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The Algarve

Algarve

Development

Since the 1960s, Algarve has been experiencing a large development due to the need to accommodate its visitors. The region started the construction of better infrastructures, mainly roads, sanitation, power grids, telecommunications, hospitals and better housing. Sadly due to the austerity measures introduced in 2011, tolls have now been put in place on the main motorway that crosses the region which has reduced the use of the new infrastructure and is expected to seriously affect the local economy. It also started the construction of a huge variety of hotels, resorts, golf courses (which are considered to be some of the best in Europe) and villas. All this led to a huge development in the region, especially for locals who had previously lived in poorer circumstances. Today, Algarve is amongst the regions in Portugal with best quality of life and safety. And it's one of the many reasons why millions of tourists, mostly European, choose this sunny part of Portugal as their holiday destination.


Tourism

In the 1960s the Algarve became a very popular destination for tourists, mainly from Britain. It has since become a common destination for Germans, Dutch and Irish people. Many of these tourists own their own property in the region. There are Algarve-based English-written publications and newspapers specifically addressed to this community. In addition to the natural beauties and plenty of beaches, the Algarve has invested in the creation of a network of golf courses. Well-known beaches in the Algarve range from Praia da Marinha to Armação de Pêra. A well known spa town is Caldas de Monchique.

The Algarve is a popular destination for tourism, primarily because of its beaches, Mediterranean climate, safety, cuisine and relatively low costs.

Algarve's mild climate has attracted interest from Northern Europeans wishing to have a holiday home or residence in the region. Being a region of Portugal, and therefore in the European Union, any EU citizen has the right to freely buy property and reside with little formality in the Algarve.[6] British expatriates, followed by German, Dutch and Scandinavians, are among the largest groups wishing to own a home in this sunny region of Portugal.

Tourism plays an important role in the economy of the Algarve. A large number of seasonal job opportunities are tourism-related and are fulfilled by thousands of immigrant workers from countries like Brazil, Ukraine and Cape Verde, among others.

In March 2007, the Minister of Economy, Manuel Pinho, announced the creation of the "Allgarve" brand, as a part of a strategical promotion of the Algarve as a tourism destination for foreign citizens.[7]


Accommodation

Accommodation in the Algarve ranges from high rise resorts in places like Albufeira to traditional guesthouses, located in the small towns and villages surrounding the Algarve coast. Over the past 50 years the Algarve has seen an increase in development, particularly from non-Portuguese developers. Over the past few years many tourists visiting the Algarve have moved away from the resorts, and have chosen the comfort of a traditional Algarve guesthouse, many of these run by ex-pats from England, Holland, and Germany who have escaped to the Algarve for a higher quality of life.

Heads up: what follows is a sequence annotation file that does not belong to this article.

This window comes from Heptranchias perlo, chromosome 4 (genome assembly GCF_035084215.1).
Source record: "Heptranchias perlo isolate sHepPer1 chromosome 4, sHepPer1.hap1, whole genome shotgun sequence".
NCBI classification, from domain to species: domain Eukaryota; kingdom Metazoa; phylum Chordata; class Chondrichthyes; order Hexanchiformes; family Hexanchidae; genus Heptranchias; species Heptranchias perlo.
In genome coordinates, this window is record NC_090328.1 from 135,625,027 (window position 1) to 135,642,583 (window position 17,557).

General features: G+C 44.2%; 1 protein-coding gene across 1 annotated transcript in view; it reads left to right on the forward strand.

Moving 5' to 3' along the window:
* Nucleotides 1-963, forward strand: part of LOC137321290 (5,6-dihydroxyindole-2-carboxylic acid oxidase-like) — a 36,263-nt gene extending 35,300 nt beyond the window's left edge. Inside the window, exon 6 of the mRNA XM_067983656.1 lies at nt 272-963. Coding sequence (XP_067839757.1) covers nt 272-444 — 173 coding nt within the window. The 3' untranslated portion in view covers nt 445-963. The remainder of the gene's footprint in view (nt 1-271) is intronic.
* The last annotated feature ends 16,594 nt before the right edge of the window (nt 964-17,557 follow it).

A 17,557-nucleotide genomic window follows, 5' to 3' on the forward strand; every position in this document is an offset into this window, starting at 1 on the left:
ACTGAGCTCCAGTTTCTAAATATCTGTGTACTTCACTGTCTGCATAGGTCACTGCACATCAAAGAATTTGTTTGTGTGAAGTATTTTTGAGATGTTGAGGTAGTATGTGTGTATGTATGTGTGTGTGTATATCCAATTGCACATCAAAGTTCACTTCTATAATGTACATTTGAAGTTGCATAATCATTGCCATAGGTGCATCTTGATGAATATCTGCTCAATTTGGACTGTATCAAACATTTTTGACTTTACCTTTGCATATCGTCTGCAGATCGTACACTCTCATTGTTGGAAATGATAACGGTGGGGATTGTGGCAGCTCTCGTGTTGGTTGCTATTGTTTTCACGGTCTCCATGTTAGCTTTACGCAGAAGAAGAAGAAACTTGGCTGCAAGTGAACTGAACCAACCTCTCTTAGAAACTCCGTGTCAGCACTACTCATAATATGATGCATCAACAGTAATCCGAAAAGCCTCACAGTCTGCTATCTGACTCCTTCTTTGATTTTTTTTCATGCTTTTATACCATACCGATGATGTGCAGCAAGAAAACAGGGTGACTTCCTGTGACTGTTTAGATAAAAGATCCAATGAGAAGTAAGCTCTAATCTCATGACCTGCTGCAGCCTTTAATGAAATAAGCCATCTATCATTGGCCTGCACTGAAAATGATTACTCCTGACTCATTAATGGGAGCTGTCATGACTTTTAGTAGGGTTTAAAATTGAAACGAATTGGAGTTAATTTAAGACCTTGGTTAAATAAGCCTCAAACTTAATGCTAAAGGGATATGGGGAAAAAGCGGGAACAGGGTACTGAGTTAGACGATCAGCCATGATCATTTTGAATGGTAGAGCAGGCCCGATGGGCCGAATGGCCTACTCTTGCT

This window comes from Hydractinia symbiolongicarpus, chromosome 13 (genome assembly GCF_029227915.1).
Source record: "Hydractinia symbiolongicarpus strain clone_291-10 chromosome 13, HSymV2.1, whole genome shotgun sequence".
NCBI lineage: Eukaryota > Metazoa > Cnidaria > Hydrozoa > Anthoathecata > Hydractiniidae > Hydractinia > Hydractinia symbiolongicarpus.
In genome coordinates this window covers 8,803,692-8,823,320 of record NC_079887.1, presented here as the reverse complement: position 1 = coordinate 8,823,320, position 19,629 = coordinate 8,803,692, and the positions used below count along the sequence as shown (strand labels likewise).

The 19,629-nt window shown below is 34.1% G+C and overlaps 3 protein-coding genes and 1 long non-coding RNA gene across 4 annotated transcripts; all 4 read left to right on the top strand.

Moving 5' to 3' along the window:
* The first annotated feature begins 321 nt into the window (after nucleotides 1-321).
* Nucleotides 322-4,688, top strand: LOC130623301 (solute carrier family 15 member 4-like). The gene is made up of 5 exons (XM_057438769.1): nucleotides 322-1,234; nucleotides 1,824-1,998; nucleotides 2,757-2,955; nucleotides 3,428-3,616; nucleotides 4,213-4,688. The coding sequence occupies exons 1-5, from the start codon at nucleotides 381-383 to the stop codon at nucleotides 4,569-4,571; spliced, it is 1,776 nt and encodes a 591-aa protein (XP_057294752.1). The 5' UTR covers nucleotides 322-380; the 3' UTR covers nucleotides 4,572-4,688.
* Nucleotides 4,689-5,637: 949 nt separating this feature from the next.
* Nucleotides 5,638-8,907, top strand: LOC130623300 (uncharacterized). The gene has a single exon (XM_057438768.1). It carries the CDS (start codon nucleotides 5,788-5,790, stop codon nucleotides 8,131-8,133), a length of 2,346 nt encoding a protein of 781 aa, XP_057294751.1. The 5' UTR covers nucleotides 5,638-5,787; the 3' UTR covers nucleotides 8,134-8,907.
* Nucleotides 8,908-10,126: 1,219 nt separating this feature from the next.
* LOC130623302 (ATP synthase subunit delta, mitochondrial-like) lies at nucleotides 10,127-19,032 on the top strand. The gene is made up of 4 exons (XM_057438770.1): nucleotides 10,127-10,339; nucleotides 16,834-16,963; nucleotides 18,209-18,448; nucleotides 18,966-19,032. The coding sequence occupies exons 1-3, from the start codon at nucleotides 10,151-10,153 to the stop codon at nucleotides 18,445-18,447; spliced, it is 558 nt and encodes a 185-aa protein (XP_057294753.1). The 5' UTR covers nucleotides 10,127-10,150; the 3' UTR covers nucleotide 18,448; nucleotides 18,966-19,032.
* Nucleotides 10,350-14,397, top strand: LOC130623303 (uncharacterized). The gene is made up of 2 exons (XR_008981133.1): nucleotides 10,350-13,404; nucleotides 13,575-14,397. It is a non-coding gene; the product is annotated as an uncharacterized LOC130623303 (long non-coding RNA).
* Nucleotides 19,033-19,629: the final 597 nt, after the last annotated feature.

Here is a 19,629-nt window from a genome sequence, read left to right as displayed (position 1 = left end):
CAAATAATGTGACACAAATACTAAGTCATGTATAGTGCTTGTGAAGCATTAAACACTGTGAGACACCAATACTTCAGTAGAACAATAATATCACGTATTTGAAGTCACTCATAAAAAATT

Education

The University of the Algarve, headquartered in Faro with an extension in Portimão, is a public university which awards all academic degrees in fields ranging from marine biology to economics to environmental engineering. There are also several higher education private institutions, state-run and private secondary education schools, including a number of international schools, and a wide network of kindergartens and primary schools.


Sports

The Algarve has many sports clubs, including football teams which play in the first (Olhanense, Portimonense), second and third layers of the main national football championships' pyramid. SC Farense is the most successful football club in the Algarve, however, after financial troubles it is currently (season 2012/2013) playing in the 3rd level of Portuguese football. The Clube de Ciclismo de Tavira is a noted Portuguese cycling team. The major stadium in the Algarve is the Estádio Algarve, where SC Farense and Louletano play their home matches. The region is also host to the annual Algarve Cup invitational tournament for national teams in women's football. The Autódromo Internacional do Algarve, a 4.692 kilometres (2.915 mi) race circuit, is located in Portimão.


Culture

The Algarve is famous for its pottery and ceramics, particularly hand-painted pottery and azulejos or tiles. There are numerous ceramics and pottery outlets throughout the Algarve. For working potteries/ceramics workshops the main, or best-known, pottery centers are located in the towns of Almancil, Porches and Loulé. But there are many other potteries and workshops in the Algarve region.

 

Source: Wikipedia

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